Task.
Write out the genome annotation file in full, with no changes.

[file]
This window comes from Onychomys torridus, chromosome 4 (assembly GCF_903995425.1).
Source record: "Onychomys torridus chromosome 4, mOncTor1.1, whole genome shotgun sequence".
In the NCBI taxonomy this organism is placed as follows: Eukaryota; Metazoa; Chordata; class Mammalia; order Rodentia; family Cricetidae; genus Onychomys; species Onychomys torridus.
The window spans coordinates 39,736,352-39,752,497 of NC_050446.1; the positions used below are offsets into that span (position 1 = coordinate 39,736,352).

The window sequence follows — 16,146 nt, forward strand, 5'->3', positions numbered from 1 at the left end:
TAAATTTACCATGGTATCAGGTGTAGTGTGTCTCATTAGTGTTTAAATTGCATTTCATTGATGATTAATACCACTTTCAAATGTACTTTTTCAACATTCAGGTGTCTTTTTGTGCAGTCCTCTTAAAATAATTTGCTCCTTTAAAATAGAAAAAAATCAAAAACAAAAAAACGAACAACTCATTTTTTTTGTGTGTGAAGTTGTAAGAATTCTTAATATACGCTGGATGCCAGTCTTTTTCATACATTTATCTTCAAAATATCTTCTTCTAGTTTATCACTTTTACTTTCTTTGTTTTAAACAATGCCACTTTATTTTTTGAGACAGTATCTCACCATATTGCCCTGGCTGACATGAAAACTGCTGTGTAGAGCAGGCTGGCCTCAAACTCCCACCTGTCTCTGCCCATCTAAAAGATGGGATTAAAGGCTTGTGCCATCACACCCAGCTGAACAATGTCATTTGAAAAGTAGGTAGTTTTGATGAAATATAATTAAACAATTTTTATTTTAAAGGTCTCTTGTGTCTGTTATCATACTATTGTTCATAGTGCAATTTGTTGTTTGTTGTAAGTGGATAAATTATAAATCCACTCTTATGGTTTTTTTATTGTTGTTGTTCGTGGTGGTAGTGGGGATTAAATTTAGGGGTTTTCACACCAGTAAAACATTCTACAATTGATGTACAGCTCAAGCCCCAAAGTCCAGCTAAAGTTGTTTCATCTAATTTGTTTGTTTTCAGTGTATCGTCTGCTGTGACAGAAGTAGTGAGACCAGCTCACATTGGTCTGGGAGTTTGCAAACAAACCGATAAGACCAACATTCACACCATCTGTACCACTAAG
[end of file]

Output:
This window comes from Onychomys torridus, chromosome 4 (assembly GCF_903995425.1).
Source record: "Onychomys torridus chromosome 4, mOncTor1.1, whole genome shotgun sequence".
In the NCBI taxonomy this organism is placed as follows: Eukaryota; Metazoa; Chordata; class Mammalia; order Rodentia; family Cricetidae; genus Onychomys; species Onychomys torridus.
The window spans coordinates 39,736,352-39,752,497 of NC_050446.1; the positions used below are offsets into that span (position 1 = coordinate 39,736,352).

The window sequence follows — 16,146 nt, forward strand, 5'->3', positions numbered from 1 at the left end:
TAAATTTACCATGGTATCAGGTGTAGTGTGTCTCATTAGTGTTTAAATTGCATTTCATTGATGATTAATACCACTTTCAAATGTACTTTTTCAACATTCAGGTGTCTTTTTGTGCAGTCCTCTTAAAATAATTTGCTCCTTTAAAATAGAAAAAAATCAAAAACAAAAAAACGAACAACTCATTTTTTTTGTGTGTGAAGTTGTAAGAATTCTTAATATACGCTGGATGCCAGTCTTTTTCATACATTTATCTTCAAAATATCTTCTTCTAGTTTATCACTTTTACTTTCTTTGTTTTAAACAATGCCACTTTATTTTTTGAGACAGTATCTCACCATATTGCCCTGGCTGACATGAAAACTGCTGTGTAGAGCAGGCTGGCCTCAAACTCCCACCTGTCTCTGCCCATCTAAAAGATGGGATTAAAGGCTTGTGCCATCACACCCAGCTGAACAATGTCATTTGAAAAGTAGGTAGTTTTGATGAAATATAATTAAACAATTTTTATTTTAAAGGTCTCTTGTGTCTGTTATCATACTATTGTTCATAGTGCAATTTGTTGTTTGTTGTAAGTGGATAAATTATAAATCCACTCTTATGGTTTTTTTATTGTTGTTGTTCGTGGTGGTAGTGGGGATTAAATTTAGGGGTTTTCACACCAGTAAAACATTCTACAATTGATGTACAGCTCAAGCCCCAAAGTCCAGCTAAAGTTGTTTCATCTAATTTGTTTGTTTTCAGTGTATCGTCTGCTGTGACAGAAGTAGTGAGACCAGCTCACATTGGTCTGGGAGTTTGCAAACAAACCGATAAGACCAACATTCACACCATCTGTACCACTAAG